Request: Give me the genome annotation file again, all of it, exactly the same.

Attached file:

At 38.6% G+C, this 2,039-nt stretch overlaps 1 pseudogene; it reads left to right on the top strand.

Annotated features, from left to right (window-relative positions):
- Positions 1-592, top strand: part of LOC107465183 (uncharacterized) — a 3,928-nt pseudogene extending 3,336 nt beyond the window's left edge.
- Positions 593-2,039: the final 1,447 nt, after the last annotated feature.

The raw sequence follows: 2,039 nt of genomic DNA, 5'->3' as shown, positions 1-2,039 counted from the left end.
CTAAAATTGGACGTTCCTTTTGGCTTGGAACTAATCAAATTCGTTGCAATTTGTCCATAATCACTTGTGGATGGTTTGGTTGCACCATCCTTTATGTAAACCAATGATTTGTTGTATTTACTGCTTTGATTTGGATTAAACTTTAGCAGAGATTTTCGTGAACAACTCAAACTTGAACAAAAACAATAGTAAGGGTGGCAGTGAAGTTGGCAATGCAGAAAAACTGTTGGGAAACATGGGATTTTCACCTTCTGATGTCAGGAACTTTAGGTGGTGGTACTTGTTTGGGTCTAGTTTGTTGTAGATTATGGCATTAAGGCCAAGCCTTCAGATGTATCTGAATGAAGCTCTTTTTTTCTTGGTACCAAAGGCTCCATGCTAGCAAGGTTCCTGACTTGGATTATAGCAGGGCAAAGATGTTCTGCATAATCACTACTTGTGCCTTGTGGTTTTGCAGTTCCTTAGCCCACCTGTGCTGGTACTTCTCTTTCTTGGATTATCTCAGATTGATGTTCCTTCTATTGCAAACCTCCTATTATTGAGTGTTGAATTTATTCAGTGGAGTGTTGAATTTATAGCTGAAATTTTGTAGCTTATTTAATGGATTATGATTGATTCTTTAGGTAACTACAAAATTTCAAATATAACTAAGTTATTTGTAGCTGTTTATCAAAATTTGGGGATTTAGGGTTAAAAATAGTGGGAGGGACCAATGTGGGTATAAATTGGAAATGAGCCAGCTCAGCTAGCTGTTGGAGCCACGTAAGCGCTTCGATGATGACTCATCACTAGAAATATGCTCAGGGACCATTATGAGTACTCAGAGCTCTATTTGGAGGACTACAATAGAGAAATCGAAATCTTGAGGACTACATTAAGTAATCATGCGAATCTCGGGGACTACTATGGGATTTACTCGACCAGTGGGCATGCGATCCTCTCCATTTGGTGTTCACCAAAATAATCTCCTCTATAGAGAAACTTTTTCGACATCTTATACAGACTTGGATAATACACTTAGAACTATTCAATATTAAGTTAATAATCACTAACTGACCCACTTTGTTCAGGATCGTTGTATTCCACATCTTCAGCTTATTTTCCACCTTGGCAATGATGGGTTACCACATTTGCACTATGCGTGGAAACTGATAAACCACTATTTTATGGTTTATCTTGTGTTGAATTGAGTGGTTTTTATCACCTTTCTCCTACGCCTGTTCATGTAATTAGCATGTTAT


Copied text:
At 38.6% G+C, this 2,039-nt stretch overlaps 1 pseudogene; it reads left to right on the top strand.

Annotated features, from left to right (window-relative positions):
- Positions 1-592, top strand: part of LOC107465183 (uncharacterized) — a 3,928-nt pseudogene extending 3,336 nt beyond the window's left edge.
- Positions 593-2,039: the final 1,447 nt, after the last annotated feature.

The raw sequence follows: 2,039 nt of genomic DNA, 5'->3' as shown, positions 1-2,039 counted from the left end.
CTAAAATTGGACGTTCCTTTTGGCTTGGAACTAATCAAATTCGTTGCAATTTGTCCATAATCACTTGTGGATGGTTTGGTTGCACCATCCTTTATGTAAACCAATGATTTGTTGTATTTACTGCTTTGATTTGGATTAAACTTTAGCAGAGATTTTCGTGAACAACTCAAACTTGAACAAAAACAATAGTAAGGGTGGCAGTGAAGTTGGCAATGCAGAAAAACTGTTGGGAAACATGGGATTTTCACCTTCTGATGTCAGGAACTTTAGGTGGTGGTACTTGTTTGGGTCTAGTTTGTTGTAGATTATGGCATTAAGGCCAAGCCTTCAGATGTATCTGAATGAAGCTCTTTTTTTCTTGGTACCAAAGGCTCCATGCTAGCAAGGTTCCTGACTTGGATTATAGCAGGGCAAAGATGTTCTGCATAATCACTACTTGTGCCTTGTGGTTTTGCAGTTCCTTAGCCCACCTGTGCTGGTACTTCTCTTTCTTGGATTATCTCAGATTGATGTTCCTTCTATTGCAAACCTCCTATTATTGAGTGTTGAATTTATTCAGTGGAGTGTTGAATTTATAGCTGAAATTTTGTAGCTTATTTAATGGATTATGATTGATTCTTTAGGTAACTACAAAATTTCAAATATAACTAAGTTATTTGTAGCTGTTTATCAAAATTTGGGGATTTAGGGTTAAAAATAGTGGGAGGGACCAATGTGGGTATAAATTGGAAATGAGCCAGCTCAGCTAGCTGTTGGAGCCACGTAAGCGCTTCGATGATGACTCATCACTAGAAATATGCTCAGGGACCATTATGAGTACTCAGAGCTCTATTTGGAGGACTACAATAGAGAAATCGAAATCTTGAGGACTACATTAAGTAATCATGCGAATCTCGGGGACTACTATGGGATTTACTCGACCAGTGGGCATGCGATCCTCTCCATTTGGTGTTCACCAAAATAATCTCCTCTATAGAGAAACTTTTTCGACATCTTATACAGACTTGGATAATACACTTAGAACTATTCAATATTAAGTTAATAATCACTAACTGACCCACTTTGTTCAGGATCGTTGTATTCCACATCTTCAGCTTATTTTCCACCTTGGCAATGATGGGTTACCACATTTGCACTATGCGTGGAAACTGATAAACCACTATTTTATGGTTTATCTTGTGTTGAATTGAGTGGTTTTTATCACCTTTCTCCTACGCCTGTTCATGTAATTAGCATGTTAT